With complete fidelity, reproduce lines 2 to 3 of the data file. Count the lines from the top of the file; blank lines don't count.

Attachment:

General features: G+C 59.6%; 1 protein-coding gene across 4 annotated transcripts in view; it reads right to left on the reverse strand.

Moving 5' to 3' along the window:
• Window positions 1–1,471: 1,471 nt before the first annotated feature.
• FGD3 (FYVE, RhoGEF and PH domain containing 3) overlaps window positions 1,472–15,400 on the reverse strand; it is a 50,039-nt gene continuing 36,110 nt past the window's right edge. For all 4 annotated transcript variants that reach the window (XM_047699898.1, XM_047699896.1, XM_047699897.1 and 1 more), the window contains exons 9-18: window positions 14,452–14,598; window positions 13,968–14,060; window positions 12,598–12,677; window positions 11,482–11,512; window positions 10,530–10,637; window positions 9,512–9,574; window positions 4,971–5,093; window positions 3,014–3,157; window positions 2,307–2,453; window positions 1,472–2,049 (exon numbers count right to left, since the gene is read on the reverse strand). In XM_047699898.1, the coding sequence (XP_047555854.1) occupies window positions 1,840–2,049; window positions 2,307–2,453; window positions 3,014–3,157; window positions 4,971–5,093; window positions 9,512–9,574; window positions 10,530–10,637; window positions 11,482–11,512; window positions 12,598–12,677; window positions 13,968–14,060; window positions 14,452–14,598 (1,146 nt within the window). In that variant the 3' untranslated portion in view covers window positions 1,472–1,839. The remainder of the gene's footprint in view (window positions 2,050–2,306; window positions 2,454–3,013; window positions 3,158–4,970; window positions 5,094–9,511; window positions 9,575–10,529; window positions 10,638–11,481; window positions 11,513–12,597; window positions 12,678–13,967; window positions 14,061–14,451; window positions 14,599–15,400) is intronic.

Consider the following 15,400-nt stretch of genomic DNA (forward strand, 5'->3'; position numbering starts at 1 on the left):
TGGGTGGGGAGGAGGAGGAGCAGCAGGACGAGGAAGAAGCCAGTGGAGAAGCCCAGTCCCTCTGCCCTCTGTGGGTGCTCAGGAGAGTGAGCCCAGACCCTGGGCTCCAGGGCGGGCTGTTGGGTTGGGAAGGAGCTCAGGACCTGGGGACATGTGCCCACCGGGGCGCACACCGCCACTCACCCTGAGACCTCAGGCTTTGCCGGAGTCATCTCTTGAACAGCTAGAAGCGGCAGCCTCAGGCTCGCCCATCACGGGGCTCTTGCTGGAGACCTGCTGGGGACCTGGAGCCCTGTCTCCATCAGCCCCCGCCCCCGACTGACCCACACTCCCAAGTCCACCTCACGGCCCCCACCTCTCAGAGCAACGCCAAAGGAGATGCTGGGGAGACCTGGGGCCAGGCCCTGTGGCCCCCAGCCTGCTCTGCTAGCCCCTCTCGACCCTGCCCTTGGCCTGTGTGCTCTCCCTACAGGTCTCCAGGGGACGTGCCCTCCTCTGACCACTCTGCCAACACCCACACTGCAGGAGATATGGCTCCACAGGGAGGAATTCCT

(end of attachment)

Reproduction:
Moving 5' to 3' along the window:
• Window positions 1–1,471: 1,471 nt before the first annotated feature.